|Dunkley, C - TX A&M UNIVERSITY|
|Friend, T - TX A&M UNIVERSITY|
|Kim, W - TX A&M UNIVERSITY|
|Dunkley, K - TX A&M UNIVERSITY|
|Ricke, Steven - TX A&M UNIVERSITY|
Submitted to: Poultry Science
Publication Type: Peer Reviewed Journal
Publication Acceptance Date: January 16, 2008
Publication Date: March 12, 2008
Citation: Dunkley, C.S., Friend, T.H., McReynolds, J.L., Kim, W.K., Dunkley, K.D., Kubena, L.F., Nisbet, D.J., Ricke, S.C. 2008. Behavior of laying hens on alfalfa crumble molt diets. Poultry Science. 87:815-822. Interpretive Summary: As animal welfare issues continue to put pressures on commercial egg laying facilities, it is imperative that we develop alternative molting diets. In the present investigation we evaluated alfalfa at 70%, 80% and 90% in combination with the respective amounts of a normal corn soy diet. The intent of our study was to further analyze the behavior of hens being fed alfalfa during an induced molt. We measured the percentages of observations performing nonnutritive pecking, feeder activity, drinking, walking, preening, head-movement and aggression. Our studies showed that all three of the alfalfa diets exhibited the same behavior patterns as full fed birds after the first three days of the molt. This data shows that some of the animal welfare issues associated with molting can be addressed by administering a supplemental diet.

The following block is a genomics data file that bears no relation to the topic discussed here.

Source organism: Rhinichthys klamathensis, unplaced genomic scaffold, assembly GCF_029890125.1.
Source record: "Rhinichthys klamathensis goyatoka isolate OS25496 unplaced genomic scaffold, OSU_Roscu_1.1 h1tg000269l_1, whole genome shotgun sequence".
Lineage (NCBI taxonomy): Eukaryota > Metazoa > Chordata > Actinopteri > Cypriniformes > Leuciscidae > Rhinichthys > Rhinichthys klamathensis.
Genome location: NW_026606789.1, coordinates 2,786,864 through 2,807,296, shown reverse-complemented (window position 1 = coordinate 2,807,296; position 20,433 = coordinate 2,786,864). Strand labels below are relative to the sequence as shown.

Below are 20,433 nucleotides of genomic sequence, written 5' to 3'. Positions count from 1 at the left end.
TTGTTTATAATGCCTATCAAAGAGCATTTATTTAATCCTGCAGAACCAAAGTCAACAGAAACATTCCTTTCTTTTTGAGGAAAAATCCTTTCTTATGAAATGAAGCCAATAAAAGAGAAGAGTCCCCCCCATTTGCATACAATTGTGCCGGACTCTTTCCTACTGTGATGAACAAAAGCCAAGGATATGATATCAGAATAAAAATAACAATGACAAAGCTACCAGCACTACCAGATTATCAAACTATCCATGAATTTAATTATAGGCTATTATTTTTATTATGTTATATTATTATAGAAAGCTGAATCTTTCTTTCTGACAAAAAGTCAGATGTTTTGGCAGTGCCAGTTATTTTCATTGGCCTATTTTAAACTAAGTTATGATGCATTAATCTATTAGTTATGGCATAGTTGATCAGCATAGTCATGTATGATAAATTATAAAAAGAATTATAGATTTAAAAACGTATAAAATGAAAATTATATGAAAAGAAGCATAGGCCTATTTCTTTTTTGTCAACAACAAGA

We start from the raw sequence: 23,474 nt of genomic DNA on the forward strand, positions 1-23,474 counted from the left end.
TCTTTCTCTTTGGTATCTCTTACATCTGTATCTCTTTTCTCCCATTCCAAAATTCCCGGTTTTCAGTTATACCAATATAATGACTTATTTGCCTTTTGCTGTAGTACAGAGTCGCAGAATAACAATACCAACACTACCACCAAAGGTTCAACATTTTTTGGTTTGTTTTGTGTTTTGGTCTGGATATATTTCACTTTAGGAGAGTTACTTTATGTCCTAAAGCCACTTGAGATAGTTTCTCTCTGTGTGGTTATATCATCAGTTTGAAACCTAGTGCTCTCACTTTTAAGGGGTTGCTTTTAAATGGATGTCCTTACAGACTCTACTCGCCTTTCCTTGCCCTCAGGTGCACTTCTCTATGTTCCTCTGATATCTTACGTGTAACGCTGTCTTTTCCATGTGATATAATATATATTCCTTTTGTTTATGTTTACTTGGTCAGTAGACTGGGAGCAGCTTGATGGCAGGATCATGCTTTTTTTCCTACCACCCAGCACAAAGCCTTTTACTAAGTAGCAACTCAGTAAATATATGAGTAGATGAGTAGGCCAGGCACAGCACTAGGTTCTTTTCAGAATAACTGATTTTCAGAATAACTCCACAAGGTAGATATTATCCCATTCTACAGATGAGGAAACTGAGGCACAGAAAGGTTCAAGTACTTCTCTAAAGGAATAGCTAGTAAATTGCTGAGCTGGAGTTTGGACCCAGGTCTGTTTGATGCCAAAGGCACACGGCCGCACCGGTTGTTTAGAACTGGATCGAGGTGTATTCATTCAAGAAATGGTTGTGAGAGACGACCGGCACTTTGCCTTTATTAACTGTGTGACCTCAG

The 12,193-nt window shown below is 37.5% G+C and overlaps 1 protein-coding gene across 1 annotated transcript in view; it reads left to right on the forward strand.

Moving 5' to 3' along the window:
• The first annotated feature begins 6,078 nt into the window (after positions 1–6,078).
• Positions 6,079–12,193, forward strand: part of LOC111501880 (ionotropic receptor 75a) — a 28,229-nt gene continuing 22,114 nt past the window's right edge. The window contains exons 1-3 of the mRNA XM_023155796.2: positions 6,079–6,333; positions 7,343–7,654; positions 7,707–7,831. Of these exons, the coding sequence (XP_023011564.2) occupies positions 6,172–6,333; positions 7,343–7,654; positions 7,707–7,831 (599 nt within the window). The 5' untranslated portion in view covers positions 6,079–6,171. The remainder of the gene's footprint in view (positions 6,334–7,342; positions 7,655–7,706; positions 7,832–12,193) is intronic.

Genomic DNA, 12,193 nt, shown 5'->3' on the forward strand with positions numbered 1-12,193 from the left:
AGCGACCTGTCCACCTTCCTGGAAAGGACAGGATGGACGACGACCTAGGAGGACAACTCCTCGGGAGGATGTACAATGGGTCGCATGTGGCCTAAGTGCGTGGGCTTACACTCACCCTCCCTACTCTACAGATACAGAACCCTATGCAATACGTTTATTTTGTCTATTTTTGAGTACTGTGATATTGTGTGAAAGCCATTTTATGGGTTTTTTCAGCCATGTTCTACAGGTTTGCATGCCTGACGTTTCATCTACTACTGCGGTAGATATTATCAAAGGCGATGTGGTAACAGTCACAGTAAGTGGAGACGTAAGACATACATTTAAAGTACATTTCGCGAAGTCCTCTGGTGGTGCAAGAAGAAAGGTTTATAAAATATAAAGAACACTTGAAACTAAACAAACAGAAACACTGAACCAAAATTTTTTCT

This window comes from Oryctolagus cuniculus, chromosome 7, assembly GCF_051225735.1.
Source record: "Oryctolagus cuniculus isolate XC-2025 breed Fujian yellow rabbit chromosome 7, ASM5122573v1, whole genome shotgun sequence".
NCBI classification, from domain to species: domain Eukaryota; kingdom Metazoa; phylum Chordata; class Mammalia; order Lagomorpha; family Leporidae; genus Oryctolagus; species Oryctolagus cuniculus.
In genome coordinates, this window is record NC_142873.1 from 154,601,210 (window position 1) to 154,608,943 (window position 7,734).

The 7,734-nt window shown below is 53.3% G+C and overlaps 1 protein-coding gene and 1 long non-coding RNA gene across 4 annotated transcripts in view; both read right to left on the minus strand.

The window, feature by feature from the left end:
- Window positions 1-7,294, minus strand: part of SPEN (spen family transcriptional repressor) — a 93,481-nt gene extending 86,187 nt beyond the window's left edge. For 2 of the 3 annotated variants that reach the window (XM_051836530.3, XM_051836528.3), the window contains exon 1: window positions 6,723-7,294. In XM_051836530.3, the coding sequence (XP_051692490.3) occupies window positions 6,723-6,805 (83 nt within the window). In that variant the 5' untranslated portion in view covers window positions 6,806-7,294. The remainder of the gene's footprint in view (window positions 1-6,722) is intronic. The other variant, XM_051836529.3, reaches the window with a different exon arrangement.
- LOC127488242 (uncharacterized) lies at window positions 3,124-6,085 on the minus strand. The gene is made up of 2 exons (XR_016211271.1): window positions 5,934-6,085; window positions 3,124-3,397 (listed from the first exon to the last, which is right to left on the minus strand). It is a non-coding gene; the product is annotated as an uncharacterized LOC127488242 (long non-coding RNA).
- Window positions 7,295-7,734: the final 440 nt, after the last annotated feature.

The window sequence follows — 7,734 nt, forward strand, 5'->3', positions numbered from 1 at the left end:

Technical Abstract: Induced molting by feed withdrawal has been a common practice in the commercial layer industry and usually involves the removal of feed for a period of up to 14 days. However, this is a practice that is believed to adversely influence the welfare of the hens and there is a need to examine behavorial responses to alternative molt regimes. The behavioral patterns of hens on 90% alfalfa: 10% layer ration (A90), 80% alfalfa: 20% layer ration (A80) and 70% alfalfa: 30% layer ration (A70) molt-diets were compared with feed withdrawal (FW) hens, and full-fed (FF) hens. White Leghorn laying hen approximately 54 weeks old were placed in three identical rooms for the trial. Hens were individually housed in 2-teir battery wire cages and provided layer ration and water ad libitum. Thirty nine hens per treatment and 6 hens from each treatment were observed for behavior patterns on each day of the 9 d trial. The behavior patterns observed included nonnutritive pecking, walking, drinking, feeder activity, preening, aggression, and head movement. On the first day of the trial the A90, A80, and A70 hens were given their diet while feed was removed from the FW hens and the FF hens remained on the pre-trial diet. There were no significant differences among the treatments in walking behavior throughout the trial. Significant preening behavior was observed on d 5 and 6 when the A90 hens spent significantly more (P < 0.007) time preening than the FF hens while the other alfalfa fed groups were not significantly different from the FF hens. On d 1 of the trial the A90 hens spent significantly less (P less than or equal to 0.05) time than the FF hens in head movement and on d 9 the A80 hens spent less time than the FF hens exhibiting head movements. No other significant differences in head movement were observed between the alfalfa fed hens and the FF hens on the other days of the trial. With the exception of d 1, 8 and 9, the FF hens spent significantly more (P less than or equal to 0.05) time drinking than the other treatment groups. Nonnutritive pecking behavior increased during the trial in the FW hens and also increased in the alfalfa fed hens but after d 3 declined in all three alfalfa treatments to levels similar to the FF hens. The alfalfa fed hens displayed reduced feeder behavior at the beginning of the trial but this changed by d 4 as they increased to levels similar to the FF hens. After some initial adjustment alfalfa-layer ration molt diets appear to limit behavior activities characteristically associated with feed deprived hens such as heightened nonnutritive pecking.